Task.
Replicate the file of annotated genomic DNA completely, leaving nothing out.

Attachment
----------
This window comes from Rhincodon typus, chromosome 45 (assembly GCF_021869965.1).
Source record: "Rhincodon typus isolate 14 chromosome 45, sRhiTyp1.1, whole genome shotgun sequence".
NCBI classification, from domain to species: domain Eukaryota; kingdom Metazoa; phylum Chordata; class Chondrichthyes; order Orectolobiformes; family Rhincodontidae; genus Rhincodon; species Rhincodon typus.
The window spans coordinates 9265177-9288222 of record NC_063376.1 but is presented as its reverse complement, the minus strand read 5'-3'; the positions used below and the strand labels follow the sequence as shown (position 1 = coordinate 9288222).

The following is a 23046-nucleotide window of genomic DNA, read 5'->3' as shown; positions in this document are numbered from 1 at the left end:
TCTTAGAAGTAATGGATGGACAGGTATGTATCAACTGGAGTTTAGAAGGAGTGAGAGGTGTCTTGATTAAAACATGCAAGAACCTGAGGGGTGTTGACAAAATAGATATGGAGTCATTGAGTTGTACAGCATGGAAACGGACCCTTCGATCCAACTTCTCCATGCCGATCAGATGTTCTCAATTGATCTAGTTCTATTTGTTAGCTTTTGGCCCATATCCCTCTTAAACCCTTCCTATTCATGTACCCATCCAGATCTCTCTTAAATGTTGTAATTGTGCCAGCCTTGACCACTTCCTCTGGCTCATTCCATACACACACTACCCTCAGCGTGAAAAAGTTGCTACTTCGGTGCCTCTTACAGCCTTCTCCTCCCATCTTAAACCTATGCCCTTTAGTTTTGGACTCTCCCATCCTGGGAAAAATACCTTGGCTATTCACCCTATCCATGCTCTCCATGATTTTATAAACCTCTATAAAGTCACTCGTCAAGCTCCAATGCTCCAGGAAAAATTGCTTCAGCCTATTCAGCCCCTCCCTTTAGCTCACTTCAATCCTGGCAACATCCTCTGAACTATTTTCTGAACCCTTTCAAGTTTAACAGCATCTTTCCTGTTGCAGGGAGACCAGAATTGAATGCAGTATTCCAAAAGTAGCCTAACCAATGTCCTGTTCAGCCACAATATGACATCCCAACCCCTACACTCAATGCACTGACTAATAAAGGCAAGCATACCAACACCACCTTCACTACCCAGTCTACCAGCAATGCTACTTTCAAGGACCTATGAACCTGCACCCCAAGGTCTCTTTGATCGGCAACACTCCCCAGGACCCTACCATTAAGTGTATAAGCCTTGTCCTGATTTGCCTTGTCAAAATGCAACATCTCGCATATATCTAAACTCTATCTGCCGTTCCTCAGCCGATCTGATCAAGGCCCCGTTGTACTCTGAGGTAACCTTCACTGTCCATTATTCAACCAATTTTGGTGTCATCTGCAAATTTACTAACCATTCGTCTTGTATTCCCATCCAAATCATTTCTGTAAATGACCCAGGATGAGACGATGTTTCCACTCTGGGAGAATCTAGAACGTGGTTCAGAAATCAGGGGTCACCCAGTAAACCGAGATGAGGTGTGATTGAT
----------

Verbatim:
This window comes from Rhincodon typus, chromosome 45 (assembly GCF_021869965.1).
Source record: "Rhincodon typus isolate 14 chromosome 45, sRhiTyp1.1, whole genome shotgun sequence".
NCBI classification, from domain to species: domain Eukaryota; kingdom Metazoa; phylum Chordata; class Chondrichthyes; order Orectolobiformes; family Rhincodontidae; genus Rhincodon; species Rhincodon typus.
The window spans coordinates 9265177-9288222 of record NC_063376.1 but is presented as its reverse complement, the minus strand read 5'-3'; the positions used below and the strand labels follow the sequence as shown (position 1 = coordinate 9288222).

The following is a 23046-nucleotide window of genomic DNA, read 5'->3' as shown; positions in this document are numbered from 1 at the left end:
TCTTAGAAGTAATGGATGGACAGGTATGTATCAACTGGAGTTTAGAAGGAGTGAGAGGTGTCTTGATTAAAACATGCAAGAACCTGAGGGGTGTTGACAAAATAGATATGGAGTCATTGAGTTGTACAGCATGGAAACGGACCCTTCGATCCAACTTCTCCATGCCGATCAGATGTTCTCAATTGATCTAGTTCTATTTGTTAGCTTTTGGCCCATATCCCTCTTAAACCCTTCCTATTCATGTACCCATCCAGATCTCTCTTAAATGTTGTAATTGTGCCAGCCTTGACCACTTCCTCTGGCTCATTCCATACACACACTACCCTCAGCGTGAAAAAGTTGCTACTTCGGTGCCTCTTACAGCCTTCTCCTCCCATCTTAAACCTATGCCCTTTAGTTTTGGACTCTCCCATCCTGGGAAAAATACCTTGGCTATTCACCCTATCCATGCTCTCCATGATTTTATAAACCTCTATAAAGTCACTCGTCAAGCTCCAATGCTCCAGGAAAAATTGCTTCAGCCTATTCAGCCCCTCCCTTTAGCTCACTTCAATCCTGGCAACATCCTCTGAACTATTTTCTGAACCCTTTCAAGTTTAACAGCATCTTTCCTGTTGCAGGGAGACCAGAATTGAATGCAGTATTCCAAAAGTAGCCTAACCAATGTCCTGTTCAGCCACAATATGACATCCCAACCCCTACACTCAATGCACTGACTAATAAAGGCAAGCATACCAACACCACCTTCACTACCCAGTCTACCAGCAATGCTACTTTCAAGGACCTATGAACCTGCACCCCAAGGTCTCTTTGATCGGCAACACTCCCCAGGACCCTACCATTAAGTGTATAAGCCTTGTCCTGATTTGCCTTGTCAAAATGCAACATCTCGCATATATCTAAACTCTATCTGCCGTTCCTCAGCCGATCTGATCAAGGCCCCGTTGTACTCTGAGGTAACCTTCACTGTCCATTATTCAACCAATTTTGGTGTCATCTGCAAATTTACTAACCATTCGTCTTGTATTCCCATCCAAATCATTTCTGTAAATGACCCAGGATGAGACGATGTTTCCACTCTGGGAGAATCTAGAACGTGGTTCAGAAATCAGGGGTCACCCAGTAAACCGAGATGAGGTGTGATTGAT